October 24, 2019
WASHINGTON – The Howard University School of Divinity (HUSD), in partnership with the Center for the Study of African American Religious Life at the National Museum of African American History and Culture (NMAAHC), has awarded postdoctoral fellowships to Michael R. Fisher, Ph.D., and Diana A. Burnett, Ph.D., to study black religion and culture for the 2019-20 academic year. Burnett and Fisher will host public talks at NMAAHC later this Fall followed by public talks at the Howard University School of Divinity in Spring 2020.
“The Howard University School of Divinity is thrilled to partner with the Center for the Study of African American Religious Life at the National Museum of African American History and Culture,” says HUSD Dean Yolanda Pierce, Ph.D. “We look forward to welcoming Dr. Fisher and Dr. Burnett into the Howard community as postdoctoral scholars. They are both working on groundbreaking interdisciplinary research projects, where ethnography, history, theology, and religious studies are the core disciplines. Their work epitomizes the best of what a Divinity School offers: an opportunity to do high-level academic research with a grounding in theological studies.”
Michael Fisher, Ph.D. (pictured) is a two-time alumnus of Howard University and a faculty member of Wesley Theological Seminary where he serves as the visiting assistant professor of Religion and Society. He specializes in urban redevelopment, the study of black religion, ethics and public policy, race and socio-economic inequality, and religion in public life. His fellowship research will strengthen his new book in development, tentatively titled, Urban Exiles: Economic Development and Black Displacement in U.S. Cities.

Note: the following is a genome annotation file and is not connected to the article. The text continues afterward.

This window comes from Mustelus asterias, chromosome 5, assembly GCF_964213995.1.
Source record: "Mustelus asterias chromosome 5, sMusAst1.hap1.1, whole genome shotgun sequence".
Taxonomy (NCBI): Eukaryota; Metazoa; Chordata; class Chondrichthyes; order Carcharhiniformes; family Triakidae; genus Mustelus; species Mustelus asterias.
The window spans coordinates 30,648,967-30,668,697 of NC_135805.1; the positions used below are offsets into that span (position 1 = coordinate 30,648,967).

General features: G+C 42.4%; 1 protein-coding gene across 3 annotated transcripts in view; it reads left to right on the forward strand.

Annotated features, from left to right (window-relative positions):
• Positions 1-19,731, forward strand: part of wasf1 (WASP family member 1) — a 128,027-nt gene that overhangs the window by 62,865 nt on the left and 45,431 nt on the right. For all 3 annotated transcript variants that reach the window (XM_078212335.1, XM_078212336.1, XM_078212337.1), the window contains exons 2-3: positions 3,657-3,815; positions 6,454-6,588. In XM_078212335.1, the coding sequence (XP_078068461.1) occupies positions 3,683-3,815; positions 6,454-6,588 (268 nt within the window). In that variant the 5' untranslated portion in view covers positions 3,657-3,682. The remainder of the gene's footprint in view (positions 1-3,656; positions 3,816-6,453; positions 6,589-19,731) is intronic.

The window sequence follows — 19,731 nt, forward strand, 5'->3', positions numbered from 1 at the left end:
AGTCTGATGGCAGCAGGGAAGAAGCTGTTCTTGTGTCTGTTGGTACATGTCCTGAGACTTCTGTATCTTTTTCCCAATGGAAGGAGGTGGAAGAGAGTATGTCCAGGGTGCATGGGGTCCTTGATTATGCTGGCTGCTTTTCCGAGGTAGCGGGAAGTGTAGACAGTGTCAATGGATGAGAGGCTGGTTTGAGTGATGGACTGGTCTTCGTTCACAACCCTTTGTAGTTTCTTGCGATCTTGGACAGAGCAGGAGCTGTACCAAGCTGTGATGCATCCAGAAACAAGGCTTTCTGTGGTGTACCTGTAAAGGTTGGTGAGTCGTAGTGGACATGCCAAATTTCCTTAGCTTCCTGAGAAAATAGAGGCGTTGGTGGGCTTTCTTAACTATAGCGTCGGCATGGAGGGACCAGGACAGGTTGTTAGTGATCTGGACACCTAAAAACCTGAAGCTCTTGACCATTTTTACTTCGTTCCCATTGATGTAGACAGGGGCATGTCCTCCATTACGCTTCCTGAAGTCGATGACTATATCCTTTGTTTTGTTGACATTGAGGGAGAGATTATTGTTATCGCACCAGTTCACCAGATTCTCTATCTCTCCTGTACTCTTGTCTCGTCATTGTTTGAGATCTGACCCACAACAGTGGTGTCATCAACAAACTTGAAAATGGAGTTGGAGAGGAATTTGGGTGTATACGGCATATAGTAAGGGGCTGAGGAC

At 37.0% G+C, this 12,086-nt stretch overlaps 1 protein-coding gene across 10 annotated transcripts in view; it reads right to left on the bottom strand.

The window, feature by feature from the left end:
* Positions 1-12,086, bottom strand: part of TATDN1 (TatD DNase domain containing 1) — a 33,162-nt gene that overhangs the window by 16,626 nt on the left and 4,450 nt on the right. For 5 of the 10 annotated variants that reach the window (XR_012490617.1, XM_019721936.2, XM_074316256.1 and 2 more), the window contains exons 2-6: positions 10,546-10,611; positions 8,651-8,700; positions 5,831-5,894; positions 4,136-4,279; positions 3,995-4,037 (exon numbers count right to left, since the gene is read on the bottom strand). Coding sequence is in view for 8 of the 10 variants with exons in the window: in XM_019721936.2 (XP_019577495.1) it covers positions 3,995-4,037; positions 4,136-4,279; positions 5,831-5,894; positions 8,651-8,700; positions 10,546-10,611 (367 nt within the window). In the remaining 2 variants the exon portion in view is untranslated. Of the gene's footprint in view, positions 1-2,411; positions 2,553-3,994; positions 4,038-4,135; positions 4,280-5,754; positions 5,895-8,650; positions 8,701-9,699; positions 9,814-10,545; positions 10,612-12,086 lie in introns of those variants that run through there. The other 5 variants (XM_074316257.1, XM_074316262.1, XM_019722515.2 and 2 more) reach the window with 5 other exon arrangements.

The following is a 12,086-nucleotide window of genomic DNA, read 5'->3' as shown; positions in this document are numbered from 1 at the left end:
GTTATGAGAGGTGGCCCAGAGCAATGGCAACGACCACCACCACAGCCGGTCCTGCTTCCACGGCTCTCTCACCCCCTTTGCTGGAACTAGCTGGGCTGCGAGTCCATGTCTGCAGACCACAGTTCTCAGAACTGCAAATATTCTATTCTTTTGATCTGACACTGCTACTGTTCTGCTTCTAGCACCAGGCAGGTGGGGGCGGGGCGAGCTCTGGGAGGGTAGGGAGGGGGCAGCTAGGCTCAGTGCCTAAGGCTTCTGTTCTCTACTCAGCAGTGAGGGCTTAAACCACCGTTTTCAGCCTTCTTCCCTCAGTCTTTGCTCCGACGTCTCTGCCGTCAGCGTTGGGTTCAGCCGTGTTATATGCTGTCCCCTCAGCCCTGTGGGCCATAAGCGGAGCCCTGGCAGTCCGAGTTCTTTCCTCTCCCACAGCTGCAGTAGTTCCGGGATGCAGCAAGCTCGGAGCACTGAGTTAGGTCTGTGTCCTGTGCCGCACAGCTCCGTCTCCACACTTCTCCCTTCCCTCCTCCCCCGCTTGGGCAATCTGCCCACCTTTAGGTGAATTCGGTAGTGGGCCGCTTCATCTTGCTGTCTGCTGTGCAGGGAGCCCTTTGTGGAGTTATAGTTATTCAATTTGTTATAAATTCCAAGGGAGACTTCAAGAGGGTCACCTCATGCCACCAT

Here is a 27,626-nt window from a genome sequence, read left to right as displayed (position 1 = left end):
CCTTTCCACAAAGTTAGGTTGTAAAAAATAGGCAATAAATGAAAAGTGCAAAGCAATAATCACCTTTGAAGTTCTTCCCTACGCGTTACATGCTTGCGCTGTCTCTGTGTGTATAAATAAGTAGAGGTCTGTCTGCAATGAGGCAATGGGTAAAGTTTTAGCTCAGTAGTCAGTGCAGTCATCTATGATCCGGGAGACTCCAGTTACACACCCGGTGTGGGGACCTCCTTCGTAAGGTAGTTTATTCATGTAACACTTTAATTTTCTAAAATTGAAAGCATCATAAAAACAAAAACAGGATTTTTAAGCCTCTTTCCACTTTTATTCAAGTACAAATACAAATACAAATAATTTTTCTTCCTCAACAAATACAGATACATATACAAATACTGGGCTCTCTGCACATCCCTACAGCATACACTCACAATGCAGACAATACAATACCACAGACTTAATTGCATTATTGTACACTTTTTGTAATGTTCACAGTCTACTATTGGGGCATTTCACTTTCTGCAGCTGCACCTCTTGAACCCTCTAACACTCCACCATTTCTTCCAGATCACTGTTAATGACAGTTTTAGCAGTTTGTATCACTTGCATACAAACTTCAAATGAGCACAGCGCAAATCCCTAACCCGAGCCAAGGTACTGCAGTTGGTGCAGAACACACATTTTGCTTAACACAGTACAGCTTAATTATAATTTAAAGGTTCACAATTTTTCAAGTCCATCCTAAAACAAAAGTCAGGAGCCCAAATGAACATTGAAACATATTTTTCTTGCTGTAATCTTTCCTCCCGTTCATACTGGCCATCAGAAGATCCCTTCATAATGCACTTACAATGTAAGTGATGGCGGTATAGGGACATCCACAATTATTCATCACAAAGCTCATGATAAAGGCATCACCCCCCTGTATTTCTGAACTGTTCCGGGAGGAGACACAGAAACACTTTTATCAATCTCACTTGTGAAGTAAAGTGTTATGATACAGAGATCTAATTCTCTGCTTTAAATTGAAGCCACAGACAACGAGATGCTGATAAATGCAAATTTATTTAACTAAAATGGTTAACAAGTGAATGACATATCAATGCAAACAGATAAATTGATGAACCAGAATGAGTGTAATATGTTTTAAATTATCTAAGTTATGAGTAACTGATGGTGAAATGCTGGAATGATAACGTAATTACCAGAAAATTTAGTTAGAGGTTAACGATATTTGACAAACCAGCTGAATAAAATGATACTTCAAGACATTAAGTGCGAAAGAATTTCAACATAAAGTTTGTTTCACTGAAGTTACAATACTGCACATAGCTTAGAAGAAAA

“The postdoctoral fellowship at the Smithsonian Institution, in partnership with Howard University, provides valuable access to the Mooreland-Spingarn Research Center and to the resources of the National Museum of African American History and Culture, as well as the Smithsonian writ large, for the purpose of archival research and funding for travel to speak with policymakers, developers, and activists across the country,” says Fisher. “I am especially excited by the opportunity to engage a world-class community of scholars across the fields of black studies, religion, and urban studies both at Howard and the Smithsonian.”
His current research examines economic development in 21st century U.S. cities through urban revitalization initiatives and their impact on vulnerable black communities. He will provide an analysis of the cultural logic that undergirds urban revitalization and considers viable solutions in the context of two case studies on Washington, D.C. and Nashville, Tenn.
Diana A. Burnett, Ph.D. (not pictured) is a researcher who examines identity formation processes that highlight religious belief and spiritual practice. Her current work interrogates how the Hebrew Israelites – a transnational, spiritual community– develop and implement their own health policies to prevent and reduce non-communicable disease (e.g. obesity, diabetes, and hypertension) risk.
During her tenure as a fellow, Burnett will work on her book manuscript, Migrant Indigeneity, an ethnography that takes seriously Hebrew Israelites’ claims of indigeneity while balancing the constriction of the category of “blackness” drawn from settler colonial frameworks. Through this work, Burnett will offer a decolonial and reterritorialized vision of indigeneity that is not tethered to Eurocentric spatial and temporal markers to construct identity. Burnett argues for the body and spiritual practice as safer grounds for theorizing indigeneity. Through the re-imaginings of self, community, and world that the Hebrew Israelites enact, Burnett’s research demonstrates their global possibilities for chronic disease prevention, health promotion, and socio-cultural well-being.
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(Featured photo: Michael Fisher, Jr., Ph.D. – courtesy of Michael Fisher, Jr., Ph.D.)